A closer look at Capt. Duval Doss' contributions - WSLS 10 NBC in Roanoke/Lynchburg Va

A closer look at Capt. Duval Doss' contributions

By Scott Marshall

Here are three of the highlight Amherst County Sheriff’s department cases that now-retired Investigator Duvall Doss worked on.

The Buchanan murders

Douglas MacArthur Buchanan Jr., 19, killed four of his family members in Naola on Sept. 15, 1987, after a long-term, simmering family dispute. At the time, media reports referred to it as a massacre.

Authorities didn’t find the bodies until Sept. 17, which Doss remembers because it was his employment anniversary.

The motive probably was anger, Doss said.

Buchanan shot his father, Douglas MacArthur Buchanan, 44; his stepmother, Geraldine Patterson Buchanan, 31; and his two stepbrothers, Joel Jerry Buchanan, 13 (multiple gunshot and stab wounds), and Christopher Donald Buchanan, 10.

“We talked to Doug several times,” Doss recalled. “It gets to the point where I tell Doug, I know he did it and I’m going to get him.”

He convinced Buchanan’s wife, Christianne, to take a polygraph test, and they took her to Appomattox on a Sunday to administer it.

She failed.

“Doug was going to take it, then they disappeared,” Doss recalled.

The two were connected to forged checks, which mostly been cashed in Roanoke, where maternity clothes had been purchased (she was pregnant). No one could identify the couple, but one merchant had written down the tag number of the pickup truck they were using.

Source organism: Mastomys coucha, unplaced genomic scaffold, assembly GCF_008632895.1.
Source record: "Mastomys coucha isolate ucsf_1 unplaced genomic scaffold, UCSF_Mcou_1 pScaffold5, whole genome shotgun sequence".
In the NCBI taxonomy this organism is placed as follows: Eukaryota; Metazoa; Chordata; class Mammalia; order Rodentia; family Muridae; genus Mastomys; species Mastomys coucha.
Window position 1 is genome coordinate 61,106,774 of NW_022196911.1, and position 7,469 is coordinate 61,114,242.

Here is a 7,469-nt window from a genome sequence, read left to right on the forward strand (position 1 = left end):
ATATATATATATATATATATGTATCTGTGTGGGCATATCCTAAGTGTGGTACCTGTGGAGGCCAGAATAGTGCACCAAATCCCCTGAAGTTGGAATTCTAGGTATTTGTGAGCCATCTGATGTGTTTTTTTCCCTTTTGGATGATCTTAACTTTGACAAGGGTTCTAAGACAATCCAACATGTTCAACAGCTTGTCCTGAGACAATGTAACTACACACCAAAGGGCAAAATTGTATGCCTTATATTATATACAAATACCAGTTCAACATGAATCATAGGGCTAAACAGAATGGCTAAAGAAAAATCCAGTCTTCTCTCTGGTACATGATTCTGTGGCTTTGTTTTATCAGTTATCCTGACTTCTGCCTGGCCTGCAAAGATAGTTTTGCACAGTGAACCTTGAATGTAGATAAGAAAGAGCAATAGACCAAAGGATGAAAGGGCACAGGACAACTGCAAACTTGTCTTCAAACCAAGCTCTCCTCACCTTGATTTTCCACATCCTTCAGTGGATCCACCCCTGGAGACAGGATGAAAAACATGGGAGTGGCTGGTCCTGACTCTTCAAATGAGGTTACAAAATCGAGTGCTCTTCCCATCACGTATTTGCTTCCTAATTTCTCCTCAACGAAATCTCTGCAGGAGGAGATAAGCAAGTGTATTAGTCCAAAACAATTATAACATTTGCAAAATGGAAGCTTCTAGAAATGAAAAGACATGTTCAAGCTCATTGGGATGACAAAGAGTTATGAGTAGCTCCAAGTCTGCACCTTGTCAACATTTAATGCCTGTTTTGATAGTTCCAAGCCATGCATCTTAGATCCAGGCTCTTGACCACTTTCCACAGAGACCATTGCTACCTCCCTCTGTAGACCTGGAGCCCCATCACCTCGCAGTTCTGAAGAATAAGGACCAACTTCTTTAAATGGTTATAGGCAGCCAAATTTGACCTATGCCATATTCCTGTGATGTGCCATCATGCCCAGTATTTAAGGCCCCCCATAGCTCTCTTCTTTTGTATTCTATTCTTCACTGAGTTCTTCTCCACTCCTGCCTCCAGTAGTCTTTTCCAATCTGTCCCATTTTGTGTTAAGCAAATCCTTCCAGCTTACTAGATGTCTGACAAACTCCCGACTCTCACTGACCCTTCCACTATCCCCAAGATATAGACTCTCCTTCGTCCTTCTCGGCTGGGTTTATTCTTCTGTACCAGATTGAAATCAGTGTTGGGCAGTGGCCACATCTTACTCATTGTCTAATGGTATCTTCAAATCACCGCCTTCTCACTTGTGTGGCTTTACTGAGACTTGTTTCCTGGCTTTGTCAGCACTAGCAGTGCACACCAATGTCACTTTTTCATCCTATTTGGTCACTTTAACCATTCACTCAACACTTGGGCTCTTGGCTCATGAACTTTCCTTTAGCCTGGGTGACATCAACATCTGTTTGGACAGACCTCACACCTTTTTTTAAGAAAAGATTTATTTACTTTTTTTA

Earlier, the two had agreed to have photos and fingerprints taken, which turned out to be crucial because neither had ever been arrested.

“They ran because they thought they would get arrested on checks,” Doss recalled.

They turned themselves in, in Albuquerque, N.M.

Doug Jr. confessed to everything, relating that after deciding to shoot his relatives, he first killed his father with a rifle, dragged the body inside and waited for his two stepbrothers to come home from school.

Buchanan first shot the younger boy, then the older one, taking him inside and shooting him again. Then he shot the younger one again, before trying to hide them so that his stepmother would not know what was going on when she arrived home, Doss recalled.

Having run out of rifle ammunition, Buchanan retrieved his father’s pistol.

Then, something occurred, extraordinary even to a seasoned law enforcement officer.

“He was hiding behind a door, when the older boy gets up and comes back in there,” Doss recalled. “You think about that. I would have had a heart attack and died right then.”

“He (Buchanan) took him back in (to the home), and stabbed him nine times.”

Buchanan was indicted on four counts of capital murder and four counts of the use of a firearm during the commission of a felony. He was convicted, and executed on March 18, 1998.

Doss credits Danny Viar, who was assigned to the original forged-checks case, as being a key investigator; Viar had been assigned to the checks case at Lynchburg Police Department, went to New Mexico with Doss to pick up Buchanan and his wife.


James Henry Burley killings

Doss won’t speculate publicly about what motivated James Henry Burley, then 44, but he had “known him forever,” as local folks do, and he simply stuck with the evidence to arrest a killer.

Anger might have played a role in the case. Burley’s most recent girlfriend had obtained a protective order, shielding her from him, according to previous stories in the Amherst New Era-Progress.

Doss, meanwhile, was confronted with two bodies of relatively young women, unusual, and which led to the evidence that exposed the exploits of an apparent serial killer, unique in Amherst County crime history.